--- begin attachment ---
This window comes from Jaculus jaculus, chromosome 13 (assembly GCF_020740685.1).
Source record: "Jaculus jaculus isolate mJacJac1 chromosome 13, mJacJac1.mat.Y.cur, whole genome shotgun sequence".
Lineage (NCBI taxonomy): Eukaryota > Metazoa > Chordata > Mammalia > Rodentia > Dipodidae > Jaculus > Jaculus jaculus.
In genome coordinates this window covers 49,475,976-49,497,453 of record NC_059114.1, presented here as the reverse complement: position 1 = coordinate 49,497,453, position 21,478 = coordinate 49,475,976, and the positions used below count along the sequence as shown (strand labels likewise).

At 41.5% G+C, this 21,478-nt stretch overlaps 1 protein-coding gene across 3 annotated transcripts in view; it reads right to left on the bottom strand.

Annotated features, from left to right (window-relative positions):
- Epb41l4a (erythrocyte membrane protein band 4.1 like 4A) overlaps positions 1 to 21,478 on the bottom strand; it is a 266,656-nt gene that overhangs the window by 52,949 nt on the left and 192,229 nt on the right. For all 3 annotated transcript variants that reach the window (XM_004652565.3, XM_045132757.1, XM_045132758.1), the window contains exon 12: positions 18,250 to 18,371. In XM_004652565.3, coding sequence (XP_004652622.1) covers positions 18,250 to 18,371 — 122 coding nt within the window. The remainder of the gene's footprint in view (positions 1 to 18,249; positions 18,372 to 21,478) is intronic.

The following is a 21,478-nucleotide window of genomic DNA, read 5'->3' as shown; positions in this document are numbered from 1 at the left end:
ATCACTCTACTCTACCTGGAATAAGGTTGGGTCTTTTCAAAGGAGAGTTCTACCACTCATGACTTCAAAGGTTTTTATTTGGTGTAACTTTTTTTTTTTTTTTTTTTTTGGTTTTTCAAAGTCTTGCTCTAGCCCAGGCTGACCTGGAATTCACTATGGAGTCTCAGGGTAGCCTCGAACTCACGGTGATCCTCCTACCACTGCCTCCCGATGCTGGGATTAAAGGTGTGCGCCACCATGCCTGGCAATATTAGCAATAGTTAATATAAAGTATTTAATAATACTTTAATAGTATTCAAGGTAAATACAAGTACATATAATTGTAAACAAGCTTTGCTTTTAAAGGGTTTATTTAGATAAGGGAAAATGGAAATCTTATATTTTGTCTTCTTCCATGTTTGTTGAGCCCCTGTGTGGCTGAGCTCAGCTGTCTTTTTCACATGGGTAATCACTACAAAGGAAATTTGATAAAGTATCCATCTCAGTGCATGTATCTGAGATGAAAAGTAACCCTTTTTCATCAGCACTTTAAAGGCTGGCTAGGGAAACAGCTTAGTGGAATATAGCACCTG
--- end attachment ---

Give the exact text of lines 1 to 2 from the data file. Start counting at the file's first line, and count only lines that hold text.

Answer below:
This window comes from Jaculus jaculus, chromosome 13 (assembly GCF_020740685.1).
Source record: "Jaculus jaculus isolate mJacJac1 chromosome 13, mJacJac1.mat.Y.cur, whole genome shotgun sequence".